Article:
But returning to the article, I think the impression they are trying to give is that humans are really nothing special. But, as Pastorius point out, this is certainly not proven by their materialistic analysis. A more instructive comparison of worms and men may be found in Psalm 22:
1 My God, my God, why hast thou forsaken me? why art thou so far from helping me, and from the words of my roaring?
2 O my God, I cry in the day time, but thou hearest not; and in the night season, and am not silent.
3 But thou art holy, O thou that inhabitest the praises of Israel.
4 Our fathers trusted in thee: they trusted, and thou didst deliver them.
5 They cried unto thee, and were delivered: they trusted in thee, and were not confounded.
6 But I am a worm, and no man; a reproach of men, and despised of the people.
7 All they that see me laugh me to scorn: they shoot out the lip, they shake the head, saying,
8 He trusted on the LORD that he would deliver him: let him deliver him, seeing he delighted in him.
9 But thou art he that took me out of the womb: thou didst make me hope when I was upon my mother's breasts.
10 I was cast upon thee from the womb: thou art my God from my mother's belly.
11 Be not far from me; for trouble is near; for there is none to help.
12 Many bulls have compassed me: strong bulls of Bashan have beset me round.
13 They gaped upon me with their mouths, as a ravening and a roaring lion.
14 I am poured out like water, and all my bones are out of joint: my heart is like wax; it is melted in the midst of my bowels.
15 My strength is dried up like a potsherd; and my tongue cleaveth to my jaws; and thou hast brought me into the dust of death.
16 For dogs have compassed me: the assembly of the wicked have inclosed me: they pierced my hands and my feet.
17 I may tell all my bones: they look and stare upon me.
18 They part my garments among them, and cast lots upon my vesture.
19 But be not thou far from me, O LORD: O my strength, haste thee to help me.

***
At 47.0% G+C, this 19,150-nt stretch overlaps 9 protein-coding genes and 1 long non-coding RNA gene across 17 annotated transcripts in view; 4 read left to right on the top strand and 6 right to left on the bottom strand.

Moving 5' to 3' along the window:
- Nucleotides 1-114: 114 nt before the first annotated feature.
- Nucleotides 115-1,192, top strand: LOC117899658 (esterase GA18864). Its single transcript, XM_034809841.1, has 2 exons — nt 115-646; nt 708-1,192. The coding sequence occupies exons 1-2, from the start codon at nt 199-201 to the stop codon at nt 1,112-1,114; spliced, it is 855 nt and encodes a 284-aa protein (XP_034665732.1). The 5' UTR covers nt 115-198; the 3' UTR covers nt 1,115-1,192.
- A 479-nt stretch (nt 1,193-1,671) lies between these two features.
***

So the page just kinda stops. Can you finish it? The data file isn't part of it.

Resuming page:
20 Deliver my soul from the sword; my darling from the power of the dog.
21 Save me from the lion's mouth: for thou hast heard me from the horns of the unicorns.
22 I will declare thy name unto my brethren: in the midst of the congregation will I praise thee.
23 Ye that fear the LORD, praise him; all ye the seed of Jacob, glorify him; and fear him, all ye the seed of Israel.
24 For he hath not despised nor abhorred the affliction of the afflicted; neither hath he hid his face from him; but when he cried unto him, he heard.
25 My praise shall be of thee in the great congregation: I will pay my vows before them that fear him.
26 The meek shall eat and be satisfied: they shall praise the LORD that seek him: your heart shall live for ever.
27 All the ends of the world shall remember and turn unto the LORD: and all the kindreds of the nations shall worship before thee.
28 For the kingdom is the LORD's: and he is the governor among the nations.
29 All they that be fat upon earth shall eat and worship: all they that go down to the dust shall bow before him: and none can keep alive his own soul.
30 A seed shall serve him; it shall be accounted to the Lord for a generation.
31 They shall come, and shall declare his righteousness unto a people that shall be born, that he hath done this.
It is worth noting that Jesus quoted this psalm from the cross, when he had taken the worm-like sins of men upon himself in order to defeat them. As I said, it depends on what impresses you.